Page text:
On Blogging in General

Blogging and me are long time friends, if such a concept makes any sense. The beginnings of my blogging actually originated in emails I would send to almost everyone I knew near the end of High School. For close to two years (if my memory on this is accurate, and I don’t care to find out), I sent ramblings and ideas ranging from “insightful” (High Schooler after all) to just plain rubbish, like writing one word.

I don’t know why so many people allowed me to do such things and not get annoyed, and I think only one person in the collection of letters I wrote told be to bugger off, if only he wasn’t the person I was trying to contact. Still, there were people who said they always looked forward to my insight, so I kept writing to the “audience” in the hopes they would find appreciative. I was looking for attention, and it was an outlet that was easy to work with, and could be seen by many people at once. And that’s blogging in a nutshell, isn’t it?

Sometime later, I got to thinking I could reach a larger audience by having a website, and have people direct there should they be interested in what I have to say. Better to have loyal readers than annoy someone being polite. I figured out the HTML, started with one of those free sites. Then a friend offered a sub-domain of his website, where in I could do as I please. From there, “The Ranting Place” was strong for over three years (probably more, but my memory is sketchy, and again, don’t care enough to verify). Blogged throughout the whole time.

Then I moved to Milwaukee. Dropped my laptop. Was disconnected from constant Internet for the first time since 2002 (probably earlier, but whatever). And that’s really the reason I stopped blogging. Not because I grew out of it, but because I didn’t have the capability to continue as I would have. Looking back, I’m pretty sure I would have continued to blog if I hadn’t been stupid with my laptop, and really don’t know how to feel about that.

I mean, sure, it was its own experience, but now I really just don’t see the point. What I used it for in the past was just plain embarrassing, and I don’t see the point or need to try and make better on what I did, when I could just focus on other things. Sure, I did have that track of time (even without my own computer) which I blogged about my week for thirteen weeks. Ended at thirteen, because I realized I didn’t have the heart or saw a purpose in doing it anymore about eight or nine weeks in. Strange that the thirteenth week was also a whirlwind of emotion, but hey, however it goes. As noted, I saw no purpose in it all, and let it go.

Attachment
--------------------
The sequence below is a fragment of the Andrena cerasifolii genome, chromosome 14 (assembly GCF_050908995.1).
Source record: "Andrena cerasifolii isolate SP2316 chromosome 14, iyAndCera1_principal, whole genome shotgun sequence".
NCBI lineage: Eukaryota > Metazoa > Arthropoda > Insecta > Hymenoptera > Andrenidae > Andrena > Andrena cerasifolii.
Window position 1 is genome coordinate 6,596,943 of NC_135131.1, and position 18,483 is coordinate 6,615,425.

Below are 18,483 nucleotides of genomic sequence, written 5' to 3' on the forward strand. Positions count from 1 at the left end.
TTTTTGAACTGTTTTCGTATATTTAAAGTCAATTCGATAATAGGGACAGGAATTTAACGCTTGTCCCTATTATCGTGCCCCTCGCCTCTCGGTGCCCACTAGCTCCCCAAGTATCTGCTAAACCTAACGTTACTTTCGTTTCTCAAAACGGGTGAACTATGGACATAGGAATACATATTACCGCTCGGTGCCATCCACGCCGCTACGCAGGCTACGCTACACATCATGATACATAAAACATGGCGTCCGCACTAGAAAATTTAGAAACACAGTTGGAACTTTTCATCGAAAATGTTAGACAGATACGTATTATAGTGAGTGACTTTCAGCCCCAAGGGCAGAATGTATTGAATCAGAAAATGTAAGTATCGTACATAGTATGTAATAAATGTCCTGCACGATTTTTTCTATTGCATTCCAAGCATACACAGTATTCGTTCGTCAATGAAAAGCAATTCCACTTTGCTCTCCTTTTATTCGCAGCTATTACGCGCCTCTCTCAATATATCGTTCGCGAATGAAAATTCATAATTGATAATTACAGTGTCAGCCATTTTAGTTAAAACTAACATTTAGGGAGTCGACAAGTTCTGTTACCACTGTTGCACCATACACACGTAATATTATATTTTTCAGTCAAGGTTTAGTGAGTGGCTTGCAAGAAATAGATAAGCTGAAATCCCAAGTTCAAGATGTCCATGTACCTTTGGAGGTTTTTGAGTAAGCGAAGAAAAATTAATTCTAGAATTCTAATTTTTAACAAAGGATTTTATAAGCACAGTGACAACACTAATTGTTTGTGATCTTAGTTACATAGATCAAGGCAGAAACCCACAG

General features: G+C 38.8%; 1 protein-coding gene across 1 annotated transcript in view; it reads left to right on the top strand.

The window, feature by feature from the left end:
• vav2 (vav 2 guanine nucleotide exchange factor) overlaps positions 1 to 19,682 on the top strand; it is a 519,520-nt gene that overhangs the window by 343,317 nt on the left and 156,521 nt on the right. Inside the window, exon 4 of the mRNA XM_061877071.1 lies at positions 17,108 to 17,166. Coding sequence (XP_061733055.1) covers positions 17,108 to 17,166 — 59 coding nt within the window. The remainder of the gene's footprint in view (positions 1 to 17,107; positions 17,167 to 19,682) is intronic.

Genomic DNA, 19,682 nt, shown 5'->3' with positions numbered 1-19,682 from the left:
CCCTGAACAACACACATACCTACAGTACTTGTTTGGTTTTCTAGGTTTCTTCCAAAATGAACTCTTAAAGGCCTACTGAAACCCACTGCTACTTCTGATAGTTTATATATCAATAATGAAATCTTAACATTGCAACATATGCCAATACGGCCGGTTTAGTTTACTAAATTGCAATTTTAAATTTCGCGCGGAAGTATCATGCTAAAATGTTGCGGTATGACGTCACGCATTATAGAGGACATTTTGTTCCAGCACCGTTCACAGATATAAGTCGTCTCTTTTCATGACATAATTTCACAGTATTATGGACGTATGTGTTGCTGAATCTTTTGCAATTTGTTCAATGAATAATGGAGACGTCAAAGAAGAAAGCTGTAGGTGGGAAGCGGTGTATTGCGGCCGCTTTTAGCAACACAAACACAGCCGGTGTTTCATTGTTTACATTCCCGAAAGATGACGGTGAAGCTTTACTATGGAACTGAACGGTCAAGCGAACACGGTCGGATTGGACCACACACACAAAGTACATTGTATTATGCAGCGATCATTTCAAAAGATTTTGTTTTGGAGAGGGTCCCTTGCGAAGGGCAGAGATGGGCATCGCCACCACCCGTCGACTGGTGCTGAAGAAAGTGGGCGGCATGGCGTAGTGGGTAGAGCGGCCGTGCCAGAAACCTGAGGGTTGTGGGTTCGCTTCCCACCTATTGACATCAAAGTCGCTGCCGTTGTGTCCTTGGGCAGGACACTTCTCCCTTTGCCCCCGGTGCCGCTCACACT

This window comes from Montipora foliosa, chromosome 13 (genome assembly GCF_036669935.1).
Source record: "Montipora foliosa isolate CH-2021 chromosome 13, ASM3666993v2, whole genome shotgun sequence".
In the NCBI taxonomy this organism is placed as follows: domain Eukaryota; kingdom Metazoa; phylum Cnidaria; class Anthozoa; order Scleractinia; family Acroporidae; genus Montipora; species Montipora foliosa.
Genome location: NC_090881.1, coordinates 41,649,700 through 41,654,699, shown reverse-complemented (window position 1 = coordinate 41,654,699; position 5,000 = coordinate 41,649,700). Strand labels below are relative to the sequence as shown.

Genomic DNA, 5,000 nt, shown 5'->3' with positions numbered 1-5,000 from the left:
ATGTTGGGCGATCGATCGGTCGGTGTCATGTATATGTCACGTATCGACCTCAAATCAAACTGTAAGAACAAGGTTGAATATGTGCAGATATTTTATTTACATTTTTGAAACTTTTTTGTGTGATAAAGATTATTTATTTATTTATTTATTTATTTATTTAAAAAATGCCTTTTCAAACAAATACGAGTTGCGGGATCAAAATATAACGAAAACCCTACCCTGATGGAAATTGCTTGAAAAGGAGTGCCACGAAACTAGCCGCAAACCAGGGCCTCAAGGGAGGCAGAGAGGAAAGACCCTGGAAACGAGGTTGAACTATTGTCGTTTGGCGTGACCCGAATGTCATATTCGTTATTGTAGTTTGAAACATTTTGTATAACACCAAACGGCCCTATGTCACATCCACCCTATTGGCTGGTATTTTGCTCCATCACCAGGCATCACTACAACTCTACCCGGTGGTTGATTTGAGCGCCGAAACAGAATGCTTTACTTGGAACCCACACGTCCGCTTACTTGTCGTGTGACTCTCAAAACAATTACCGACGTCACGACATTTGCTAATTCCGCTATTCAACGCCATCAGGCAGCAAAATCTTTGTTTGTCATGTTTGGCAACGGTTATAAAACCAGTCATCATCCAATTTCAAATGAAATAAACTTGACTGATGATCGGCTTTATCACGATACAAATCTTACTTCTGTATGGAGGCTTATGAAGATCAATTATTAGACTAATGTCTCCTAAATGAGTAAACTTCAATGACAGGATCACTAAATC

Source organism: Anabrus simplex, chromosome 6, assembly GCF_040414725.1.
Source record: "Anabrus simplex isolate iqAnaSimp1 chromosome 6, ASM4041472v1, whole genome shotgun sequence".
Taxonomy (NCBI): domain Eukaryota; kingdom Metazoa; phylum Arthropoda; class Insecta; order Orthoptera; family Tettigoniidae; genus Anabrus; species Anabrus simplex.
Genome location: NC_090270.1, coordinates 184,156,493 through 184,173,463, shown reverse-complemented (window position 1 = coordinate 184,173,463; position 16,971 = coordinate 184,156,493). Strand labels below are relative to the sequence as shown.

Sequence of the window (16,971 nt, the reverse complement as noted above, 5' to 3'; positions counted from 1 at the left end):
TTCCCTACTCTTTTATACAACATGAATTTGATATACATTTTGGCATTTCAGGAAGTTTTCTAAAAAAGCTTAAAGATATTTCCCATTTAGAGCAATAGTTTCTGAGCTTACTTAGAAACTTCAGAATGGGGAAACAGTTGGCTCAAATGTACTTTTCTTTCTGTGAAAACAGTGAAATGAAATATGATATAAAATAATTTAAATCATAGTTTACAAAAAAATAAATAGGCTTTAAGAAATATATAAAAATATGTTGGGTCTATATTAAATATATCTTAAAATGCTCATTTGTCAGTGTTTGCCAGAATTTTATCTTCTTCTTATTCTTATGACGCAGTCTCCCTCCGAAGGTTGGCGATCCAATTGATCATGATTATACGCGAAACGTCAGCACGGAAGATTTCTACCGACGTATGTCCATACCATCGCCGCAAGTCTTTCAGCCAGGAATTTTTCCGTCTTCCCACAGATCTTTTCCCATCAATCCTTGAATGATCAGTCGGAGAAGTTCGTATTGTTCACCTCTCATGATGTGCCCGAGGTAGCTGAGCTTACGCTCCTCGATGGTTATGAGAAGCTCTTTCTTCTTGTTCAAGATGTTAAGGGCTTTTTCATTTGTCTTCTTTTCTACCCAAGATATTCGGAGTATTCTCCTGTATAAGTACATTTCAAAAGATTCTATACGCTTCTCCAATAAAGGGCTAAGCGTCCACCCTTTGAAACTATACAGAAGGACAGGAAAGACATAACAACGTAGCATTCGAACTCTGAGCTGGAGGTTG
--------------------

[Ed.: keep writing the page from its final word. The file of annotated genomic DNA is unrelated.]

Now, I’ve had a computer for over a year. I got my YouTube displaying content, began to make (minimal) music and place it on Newgrounds, even bothered with Twitter and it’s short message sharing, and even an account for myself at That Guy With The Glasses…for whatever reason (seriously, why aren’t you there right now?). My presence on the Internet is stronger than ever, but I loathe the idea of blogging, even though it’s one of the most treasured uses of the Net…well, with youngsters these days at least. I consider myself an old fogey now in Internet Years.

As a tool to keep people updated, to keep track of where you’re going, and basic news and idea sharing in general, I can see the merit. If I were someone important with genuine skill and a genuine audience, sure thing. But as a means to connect others together on a physical level, which is what really matters in the thick of it all? Not so much. Oh sure, you can meet amazing people, but that’s the point: that you meet them IRL.

You invest in so much sharing and communication with a light bulb that burns your eyes, while you don’t even know your neighbors thirty feet away. Granted, communicate with people who are too far to meet in realistic terms makes perfect for the Internet, but if you can talk to someone on Skype thirty minutes drive away, why are you in your room when you can learn what it means to be around another? Yeah, I know there are circumstances for everything, but I ask all the same.

And journalism in any degree is supposed to be a more private matter, or so I think. Why the heck does the world need to know what I’m up to these days, how I feel, and other circumstances that really only matter to those whom really effect me? Why I prefer the method of the Living Journal, in which I don’t use pen or paper. I simply use my friends and family to note the ideas and dates in my head, so that it doesn’t sit in a book to be discovered when I die. It sits in the hearts and minds of others who will grow from what I share with them. Sounds a hell of a lot better to me.

Okay, so pretty much all the ideas I’ve stated here aren’t practiced too well by me. But I can at least see what the issues are, and what I need to do in order to make things work and be better (a little bit). That’s the first step in all plans. And while I have this blog now, I don’t know if means I’m going to be using it or just let it sit like the website I had, which got wiped clean in a server move. Just another option I suppose, to be used for good or suck, depending on how I go about my life. Peace out.

And now for your viewing pleasure, here’s something amazing.


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